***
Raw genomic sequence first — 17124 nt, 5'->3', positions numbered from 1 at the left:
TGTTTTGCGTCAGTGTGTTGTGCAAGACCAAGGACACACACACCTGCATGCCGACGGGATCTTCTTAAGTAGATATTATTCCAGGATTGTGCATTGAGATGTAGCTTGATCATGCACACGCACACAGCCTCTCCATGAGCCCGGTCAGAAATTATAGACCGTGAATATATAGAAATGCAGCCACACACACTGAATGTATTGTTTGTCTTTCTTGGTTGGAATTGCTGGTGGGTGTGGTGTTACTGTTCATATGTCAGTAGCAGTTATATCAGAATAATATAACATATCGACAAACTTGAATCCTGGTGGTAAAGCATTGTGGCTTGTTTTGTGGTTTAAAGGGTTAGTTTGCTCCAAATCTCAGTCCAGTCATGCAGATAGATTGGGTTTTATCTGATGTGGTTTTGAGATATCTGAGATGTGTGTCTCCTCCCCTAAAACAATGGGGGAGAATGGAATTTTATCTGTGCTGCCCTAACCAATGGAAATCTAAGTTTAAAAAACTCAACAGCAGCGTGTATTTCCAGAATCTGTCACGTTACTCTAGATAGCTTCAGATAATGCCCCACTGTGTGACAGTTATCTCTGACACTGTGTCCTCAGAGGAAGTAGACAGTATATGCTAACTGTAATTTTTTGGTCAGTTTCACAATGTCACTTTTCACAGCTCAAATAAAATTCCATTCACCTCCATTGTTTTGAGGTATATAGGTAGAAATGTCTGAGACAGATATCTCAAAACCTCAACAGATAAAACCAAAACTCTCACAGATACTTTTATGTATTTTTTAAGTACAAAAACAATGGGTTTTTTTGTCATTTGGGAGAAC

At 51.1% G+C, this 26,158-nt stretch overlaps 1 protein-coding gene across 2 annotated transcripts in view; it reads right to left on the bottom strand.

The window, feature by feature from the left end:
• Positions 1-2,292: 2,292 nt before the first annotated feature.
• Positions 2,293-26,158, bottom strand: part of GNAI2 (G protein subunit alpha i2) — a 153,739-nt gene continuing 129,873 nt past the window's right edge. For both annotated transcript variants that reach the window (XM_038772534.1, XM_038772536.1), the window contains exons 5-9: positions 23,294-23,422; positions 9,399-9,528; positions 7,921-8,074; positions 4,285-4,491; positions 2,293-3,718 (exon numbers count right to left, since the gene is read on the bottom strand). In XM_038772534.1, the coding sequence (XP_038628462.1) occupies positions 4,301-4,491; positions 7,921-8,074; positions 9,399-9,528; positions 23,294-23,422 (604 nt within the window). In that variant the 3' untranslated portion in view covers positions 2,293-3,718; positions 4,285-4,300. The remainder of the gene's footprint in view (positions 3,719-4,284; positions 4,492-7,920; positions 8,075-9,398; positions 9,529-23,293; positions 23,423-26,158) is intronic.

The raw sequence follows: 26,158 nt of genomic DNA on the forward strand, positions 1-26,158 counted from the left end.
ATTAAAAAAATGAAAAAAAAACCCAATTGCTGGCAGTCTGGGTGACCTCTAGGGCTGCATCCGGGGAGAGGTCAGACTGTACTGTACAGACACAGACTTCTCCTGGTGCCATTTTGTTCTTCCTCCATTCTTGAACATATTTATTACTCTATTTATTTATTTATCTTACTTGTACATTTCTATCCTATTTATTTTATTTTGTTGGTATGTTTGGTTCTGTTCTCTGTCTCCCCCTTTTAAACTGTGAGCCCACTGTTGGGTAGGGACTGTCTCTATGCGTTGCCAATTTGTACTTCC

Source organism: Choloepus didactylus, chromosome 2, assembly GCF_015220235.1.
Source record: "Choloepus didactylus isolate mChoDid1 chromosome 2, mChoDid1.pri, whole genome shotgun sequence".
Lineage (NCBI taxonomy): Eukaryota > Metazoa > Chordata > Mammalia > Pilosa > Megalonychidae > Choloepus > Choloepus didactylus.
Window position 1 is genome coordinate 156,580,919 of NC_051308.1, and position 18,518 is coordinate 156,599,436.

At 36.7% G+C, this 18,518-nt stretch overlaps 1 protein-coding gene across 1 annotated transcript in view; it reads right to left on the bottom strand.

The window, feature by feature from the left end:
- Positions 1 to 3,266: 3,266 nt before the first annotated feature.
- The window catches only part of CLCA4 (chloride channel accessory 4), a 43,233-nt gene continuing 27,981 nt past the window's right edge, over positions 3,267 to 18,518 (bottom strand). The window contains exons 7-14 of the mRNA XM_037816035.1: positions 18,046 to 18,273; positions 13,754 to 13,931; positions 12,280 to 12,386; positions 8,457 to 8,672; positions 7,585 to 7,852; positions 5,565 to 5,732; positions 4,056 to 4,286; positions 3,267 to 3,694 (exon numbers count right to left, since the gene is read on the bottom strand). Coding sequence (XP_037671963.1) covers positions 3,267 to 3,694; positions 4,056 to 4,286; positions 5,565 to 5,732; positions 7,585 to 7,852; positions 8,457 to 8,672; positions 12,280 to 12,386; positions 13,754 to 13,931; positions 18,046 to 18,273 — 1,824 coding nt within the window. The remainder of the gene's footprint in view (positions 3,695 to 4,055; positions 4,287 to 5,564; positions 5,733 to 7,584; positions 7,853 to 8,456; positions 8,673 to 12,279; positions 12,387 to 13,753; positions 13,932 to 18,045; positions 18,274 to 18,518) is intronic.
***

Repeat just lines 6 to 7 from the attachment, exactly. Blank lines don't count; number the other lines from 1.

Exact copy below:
• Positions 2,293-26,158, bottom strand: part of GNAI2 (G protein subunit alpha i2) — a 153,739-nt gene continuing 129,873 nt past the window's right edge. For both annotated transcript variants that reach the window (XM_038772534.1, XM_038772536.1), the window contains exons 5-9: positions 23,294-23,422; positions 9,399-9,528; positions 7,921-8,074; positions 4,285-4,491; positions 2,293-3,718 (exon numbers count right to left, since the gene is read on the bottom strand). In XM_038772534.1, the coding sequence (XP_038628462.1) occupies positions 4,301-4,491; positions 7,921-8,074; positions 9,399-9,528; positions 23,294-23,422 (604 nt within the window). In that variant the 3' untranslated portion in view covers positions 2,293-3,718; positions 4,285-4,300. The remainder of the gene's footprint in view (positions 3,719-4,284; positions 4,492-7,920; positions 8,075-9,398; positions 9,529-23,293; positions 23,423-26,158) is intronic.

The raw sequence follows: 26,158 nt of genomic DNA on the forward strand, positions 1-26,158 counted from the left end.